Magdalena Gluszak creates gorgeous, almost surreal figurative paintings in which the body's parts appear and disappear, subsumed by foliage, fabric, or darkness. I love the contrast of bright pinks and greens with the depth of black backgrounds, and the play of shadows on both representative and abstract forms.
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Just to start out with, tell me a bit about yourself! Where are you from, and where are you based now?
I lived in England for over four years. I came back home and right now I live in Poland in a small city in the South near the mountains.
What first interested you in painting? Were you always drawn to painting, or have you explored other media as well?
I have been drawing and painting since I was very small. I have loved it since I can only remember. My mother encouraged me a lot to pursue art and helped me to find private art teachers because there was not much art at school. Different art teachers influenced me in different ways and because of that I got also interested in photography. I decided to try and apply to an art school in England but honestly I didn’t think I had a chance – I was 19. I got accepted at Central Saint Martins College of Art and Design and during my year there I explored both painting and photography. After that I decided to study photography at the Arts University at Bournemouth but even though I love photography the whole time I wanted to paint and draw. I did traditional and digital collage because I could not resist experimenting with the photographs as objects. That experience changed how I am thinking about painting and influenced my style massively. I still take photographs but my final piece for a project ends up as a painting.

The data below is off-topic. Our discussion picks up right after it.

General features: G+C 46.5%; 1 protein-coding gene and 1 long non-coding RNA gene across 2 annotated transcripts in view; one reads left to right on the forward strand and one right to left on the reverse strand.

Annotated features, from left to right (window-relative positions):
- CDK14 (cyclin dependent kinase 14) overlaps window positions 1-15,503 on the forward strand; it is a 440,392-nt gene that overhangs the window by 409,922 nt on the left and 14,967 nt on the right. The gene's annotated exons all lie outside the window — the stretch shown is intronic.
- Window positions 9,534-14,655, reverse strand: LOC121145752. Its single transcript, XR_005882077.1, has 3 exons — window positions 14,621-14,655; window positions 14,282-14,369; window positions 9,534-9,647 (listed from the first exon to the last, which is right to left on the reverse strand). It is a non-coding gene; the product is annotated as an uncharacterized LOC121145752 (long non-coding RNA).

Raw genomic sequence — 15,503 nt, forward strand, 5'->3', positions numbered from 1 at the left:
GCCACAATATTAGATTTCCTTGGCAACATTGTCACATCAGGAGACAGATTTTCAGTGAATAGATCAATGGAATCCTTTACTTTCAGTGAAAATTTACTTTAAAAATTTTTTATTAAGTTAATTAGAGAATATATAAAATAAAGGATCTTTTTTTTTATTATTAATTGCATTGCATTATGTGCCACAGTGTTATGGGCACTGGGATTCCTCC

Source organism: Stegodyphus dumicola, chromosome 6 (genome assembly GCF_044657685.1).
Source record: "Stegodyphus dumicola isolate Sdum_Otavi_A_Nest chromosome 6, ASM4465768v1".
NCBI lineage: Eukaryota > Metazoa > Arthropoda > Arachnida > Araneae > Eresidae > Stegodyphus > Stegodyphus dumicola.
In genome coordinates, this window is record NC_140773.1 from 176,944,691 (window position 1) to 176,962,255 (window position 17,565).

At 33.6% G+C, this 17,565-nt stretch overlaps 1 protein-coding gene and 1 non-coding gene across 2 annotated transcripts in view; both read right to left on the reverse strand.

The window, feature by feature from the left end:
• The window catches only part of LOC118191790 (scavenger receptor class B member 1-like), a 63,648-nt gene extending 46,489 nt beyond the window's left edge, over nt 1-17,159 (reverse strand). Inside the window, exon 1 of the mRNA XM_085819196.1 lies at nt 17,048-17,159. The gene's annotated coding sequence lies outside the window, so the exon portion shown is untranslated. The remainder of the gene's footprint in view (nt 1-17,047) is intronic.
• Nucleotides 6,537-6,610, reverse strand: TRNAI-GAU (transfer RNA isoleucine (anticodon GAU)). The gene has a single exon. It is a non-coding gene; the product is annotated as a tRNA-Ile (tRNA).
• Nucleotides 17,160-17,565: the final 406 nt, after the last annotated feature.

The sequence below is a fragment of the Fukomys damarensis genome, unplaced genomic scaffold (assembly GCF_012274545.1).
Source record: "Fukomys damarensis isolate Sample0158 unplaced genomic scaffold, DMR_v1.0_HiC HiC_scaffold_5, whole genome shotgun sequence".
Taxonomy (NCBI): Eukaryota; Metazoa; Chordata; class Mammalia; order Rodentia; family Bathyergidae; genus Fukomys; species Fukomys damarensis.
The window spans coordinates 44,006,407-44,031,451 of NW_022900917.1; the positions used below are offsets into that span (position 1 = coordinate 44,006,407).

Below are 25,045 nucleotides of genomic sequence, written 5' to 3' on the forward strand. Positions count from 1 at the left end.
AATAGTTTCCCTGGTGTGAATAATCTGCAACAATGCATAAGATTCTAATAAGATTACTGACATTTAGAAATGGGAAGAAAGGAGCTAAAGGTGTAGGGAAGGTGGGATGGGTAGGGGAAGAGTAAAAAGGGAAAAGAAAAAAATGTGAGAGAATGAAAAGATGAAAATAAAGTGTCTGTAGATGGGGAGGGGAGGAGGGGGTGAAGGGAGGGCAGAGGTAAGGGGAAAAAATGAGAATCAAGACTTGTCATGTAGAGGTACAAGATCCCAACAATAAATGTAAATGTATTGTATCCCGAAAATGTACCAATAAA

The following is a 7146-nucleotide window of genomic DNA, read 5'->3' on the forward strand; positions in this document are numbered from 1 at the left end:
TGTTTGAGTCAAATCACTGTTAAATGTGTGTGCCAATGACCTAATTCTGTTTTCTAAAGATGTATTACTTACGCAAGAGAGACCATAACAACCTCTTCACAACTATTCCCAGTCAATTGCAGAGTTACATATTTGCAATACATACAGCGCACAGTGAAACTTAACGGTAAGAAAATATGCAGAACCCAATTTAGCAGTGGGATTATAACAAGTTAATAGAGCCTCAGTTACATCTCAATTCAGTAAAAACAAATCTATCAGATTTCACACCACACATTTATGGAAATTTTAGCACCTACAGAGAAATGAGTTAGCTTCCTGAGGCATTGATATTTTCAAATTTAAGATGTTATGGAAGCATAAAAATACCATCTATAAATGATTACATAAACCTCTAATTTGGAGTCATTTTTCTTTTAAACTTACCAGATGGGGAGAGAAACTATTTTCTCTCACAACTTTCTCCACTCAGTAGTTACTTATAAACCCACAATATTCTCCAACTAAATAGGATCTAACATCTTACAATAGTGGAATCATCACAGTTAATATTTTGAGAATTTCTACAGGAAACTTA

What is your favorite thing about painting, or what compels you to do it?
It’s hard to pin in down but looking at paintings and creating paintings makes me feel so much – the forms, colours and space. I connect with them very intuitevly. There is a sense of life and organic energy in them. To me it’s about intimacy, connection and understanding of the self and others as well as figuring out the world (wether it’s imaginary or real). I just have to paint, it makes me happy.
Where does your inspiration come from? You commonly use the figure in your work, as well as plants, but typically abstracted or dismembered in some way. What draws you to your subject matter?
The people who are closest to me are my biggest inspiration. When I look at people I see emotions, experiences and the whole life going on the iniside of them. It’s like a different dimension, a different universe – on the inside of us and invisible. And I am trying to paint that – people in their own psychological landscapes. I am trying to explore the unsubstantial (which is impossible) using organic elements, which seem familiar but are kind of exotic, from somwhere far away – like other people’s minds. It’s never about one person though. I think it’s about creating emotional scenes, which anyone could connect with on some level.
What is your studio like? Do you have any routines or rituals?
I am very lucky because my studio is really big and I can see beautiful mountains and trees through the windows. I love painting early in the mornings when everyone else is still asleep – I love how quiet and peaceful it is. I get so lost in my thoughts, images, and colours that I forget how fast the time is passing.
What is the most important lesson you've learned, or piece of advice you've been given?
The most important lesson I have ever learned during my formal study was to ask questions and keep exploring. I don’t always need the right answers or even any answers at all. It’s about learning new ways of looking, seeing and thinking. Thinking is so important and being able to think about what I am thinking as well. Another very important piece of advice was to forget everything that I have learned at university and just make work. It’s okey though, life is full of contradictions.
What do you find most challenging about pursuing your art?
I think finding balance between everyday life, responsibilities and passion for art is not easy. It can be very un-motivating and uninspiring, depending on life circumstances. But there was never a time in my life when I didn’t want to create art, even though it was hard.
Do you have any particular goals set for yourself at the moment?
To make interesting art.
Anything else you would like to add?
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